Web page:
National City, California
What is the Water Quality in National City, California?
Compared to other US cities, National City water quality ranks in the middle range for contamination excluding Lead.
Most of their 26 contaminants have cancer-causing attributes.
- Arsenic is at very high levels: 25x health guidelines.
- Haloacetic acids (HAA5) are at extremely high levels: 128x health guidelines.
- Haloacetic acids (HAA9) are at extremely high levels: 500x health guidelines.
- These are both byproducts of the chlorine treatment process most water supplies go through.
Let’s look closer at what’s in National City water.
What’s in National City water?
Here are the top 5 chemical compounds in your water and what health issues they can potentially cause:
- Arsenic – Potential effect: Cancer
- Bromodichloromethane – Potential effect: Cancer
- Chloroform – Potential effect: Cancer
- Haloacetic acids (HAA5 and HAA9) – Potential effect: Cancer
- Total trihalomethanes – Potential effect: Cancer
These are five of the 26 contaminants analyzed by the Environmental Working Group (ewg.org).
12 of these contaminants are rated as exceeding EWG Health Guidelines.
Does National City water have Lead contamination?
Yes, National City has lead in its water. The most recent Lead samples collected from 2015 through 2017 showed concentrations up to 3.8 parts per billion (ppb).
The legal limit for lead is 15 parts per billion. Being well-below this level is a good thing.
- Concentrations between 3.8 ppb and 15 ppb put a formula-fed baby at risk of elevated blood lead levels. Read more about the symptoms of Lead in water.
There is no safe level of lead for humans.
- The good news is that 99.99% of the lead can be removed.
See the What Can You Do? section below to learn how to filter out contaminants.
Where does National City’s water come from?
National City’s water comes from the San Diego Bay watershed.
31 of the 34 assessed water sources in the San Diego Bay watershed are in Impaired or Unknown condition. These include:
- Paleta Creek
- Paradise Creek
- Poggi Canyon Creek
- San Diego Bay – At least 20 different sections of the bay and shoreline
Ideally, a water source would be rated in Good condition. San Diego Bay at these locations is in Good condition:
- Silver Strand Beach (bayside)
- Spanish Landing
- Kellogg Street Beach
Whether a water source is in Impaired or Good condition refers to the quality of three uses:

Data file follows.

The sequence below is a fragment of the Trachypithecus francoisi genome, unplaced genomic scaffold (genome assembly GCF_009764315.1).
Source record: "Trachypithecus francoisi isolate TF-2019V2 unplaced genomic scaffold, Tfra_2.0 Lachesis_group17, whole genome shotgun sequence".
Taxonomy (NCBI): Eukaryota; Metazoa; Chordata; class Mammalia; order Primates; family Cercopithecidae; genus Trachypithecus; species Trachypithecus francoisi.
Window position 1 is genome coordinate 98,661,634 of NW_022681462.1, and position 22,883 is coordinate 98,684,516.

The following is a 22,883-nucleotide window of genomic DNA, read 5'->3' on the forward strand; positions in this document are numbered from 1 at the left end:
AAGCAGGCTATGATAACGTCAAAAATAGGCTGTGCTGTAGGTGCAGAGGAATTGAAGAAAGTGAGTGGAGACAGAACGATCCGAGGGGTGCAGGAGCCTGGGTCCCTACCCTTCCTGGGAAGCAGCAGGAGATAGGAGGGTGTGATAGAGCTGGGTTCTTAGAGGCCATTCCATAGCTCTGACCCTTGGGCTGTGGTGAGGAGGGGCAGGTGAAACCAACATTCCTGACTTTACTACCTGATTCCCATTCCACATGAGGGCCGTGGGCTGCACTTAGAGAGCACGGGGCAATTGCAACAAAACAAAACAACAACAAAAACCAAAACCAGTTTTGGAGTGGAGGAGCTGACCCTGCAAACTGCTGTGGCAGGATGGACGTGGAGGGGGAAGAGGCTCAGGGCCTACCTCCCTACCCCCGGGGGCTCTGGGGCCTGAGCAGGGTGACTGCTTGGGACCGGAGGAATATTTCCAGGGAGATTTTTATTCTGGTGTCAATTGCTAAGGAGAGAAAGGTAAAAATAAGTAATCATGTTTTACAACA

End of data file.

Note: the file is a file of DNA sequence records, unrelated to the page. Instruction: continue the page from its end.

- Aquatic Life
- Fish and Shellfish Consumption
Learn more from How’s My Waterway
See below for what you can do to improve National City’s water.
What Can You Do?
Information about water quality in National City can be surprising.
But there are things you can do in your home to clean up your water.
To Remove Lead and Other Contaminants In Your Home:
There is one solution that beats Brita, PUR, and some whole house systems.
- It costs less per gallon.
- Needs fewer filter changes.
- And it doesn’t make your water taste weird.
- Use Berkey filters with activated carbon to filter out at least 83% of contaminants in your drinking water. (Berkey Light and Travel Berkey are the only types available in California.)
- Berkey filters can also remove up to 99.99% of Lead in National City water.
- Brita can filter 15 contaminants and Lead depending on the filter.
- Note: We may receive a commission if you decide to purchase filters through links on this page.
- To filter out 23 of the 26 contaminants, consider a Reverse Osmosis water filtration system for your house.
- These are more expensive than pitchers to purchase, but are much more effective.
- They have the benefit of filtering out heavy hitters like:
- Haloacetic acids
- Hexavalent chromium
- Total trihalomethanes – byproduct of chlorination*
*Chlorination is an effective method of disinfecting/treating drinking water. You can then use a water filter to reduce the effects of chlorination byproducts to get the safest, cleanest water possible.
In Your Community:
Contact your local government officials and put pressure on them to invest in cleaner waterways and upgraded city water filtration and treatment.
Go to: https://www.nationalcityca.gov/ to find contact information for your local officials.